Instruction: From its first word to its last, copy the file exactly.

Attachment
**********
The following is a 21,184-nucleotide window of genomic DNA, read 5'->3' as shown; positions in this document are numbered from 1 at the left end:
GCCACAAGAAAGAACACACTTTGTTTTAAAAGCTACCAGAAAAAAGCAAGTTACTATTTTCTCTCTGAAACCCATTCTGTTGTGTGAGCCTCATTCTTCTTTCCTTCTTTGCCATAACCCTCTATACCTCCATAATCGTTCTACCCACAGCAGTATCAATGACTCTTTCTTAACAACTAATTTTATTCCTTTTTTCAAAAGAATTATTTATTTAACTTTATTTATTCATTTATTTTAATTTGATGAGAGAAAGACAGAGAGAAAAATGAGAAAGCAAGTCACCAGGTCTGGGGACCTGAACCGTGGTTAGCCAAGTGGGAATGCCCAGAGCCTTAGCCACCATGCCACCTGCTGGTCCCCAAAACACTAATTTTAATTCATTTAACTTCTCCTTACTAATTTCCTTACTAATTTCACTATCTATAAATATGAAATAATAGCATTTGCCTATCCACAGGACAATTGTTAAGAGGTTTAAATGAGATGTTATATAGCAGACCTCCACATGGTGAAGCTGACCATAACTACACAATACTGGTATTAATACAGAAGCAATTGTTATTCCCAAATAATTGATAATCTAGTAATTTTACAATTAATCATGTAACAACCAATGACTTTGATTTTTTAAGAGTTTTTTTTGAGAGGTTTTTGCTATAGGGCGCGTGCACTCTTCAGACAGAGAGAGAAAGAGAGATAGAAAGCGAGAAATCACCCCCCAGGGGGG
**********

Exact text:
The following is a 21,184-nucleotide window of genomic DNA, read 5'->3' as shown; positions in this document are numbered from 1 at the left end:
GCCACAAGAAAGAACACACTTTGTTTTAAAAGCTACCAGAAAAAAGCAAGTTACTATTTTCTCTCTGAAACCCATTCTGTTGTGTGAGCCTCATTCTTCTTTCCTTCTTTGCCATAACCCTCTATACCTCCATAATCGTTCTACCCACAGCAGTATCAATGACTCTTTCTTAACAACTAATTTTATTCCTTTTTTCAAAAGAATTATTTATTTAACTTTATTTATTCATTTATTTTAATTTGATGAGAGAAAGACAGAGAGAAAAATGAGAAAGCAAGTCACCAGGTCTGGGGACCTGAACCGTGGTTAGCCAAGTGGGAATGCCCAGAGCCTTAGCCACCATGCCACCTGCTGGTCCCCAAAACACTAATTTTAATTCATTTAACTTCTCCTTACTAATTTCCTTACTAATTTCACTATCTATAAATATGAAATAATAGCATTTGCCTATCCACAGGACAATTGTTAAGAGGTTTAAATGAGATGTTATATAGCAGACCTCCACATGGTGAAGCTGACCATAACTACACAATACTGGTATTAATACAGAAGCAATTGTTATTCCCAAATAATTGATAATCTAGTAATTTTACAATTAATCATGTAACAACCAATGACTTTGATTTTTTAAGAGTTTTTTTTGAGAGGTTTTTGCTATAGGGCGCGTGCACTCTTCAGACAGAGAGAGAAAGAGAGATAGAAAGCGAGAAATCACCCCCCAGGGGGG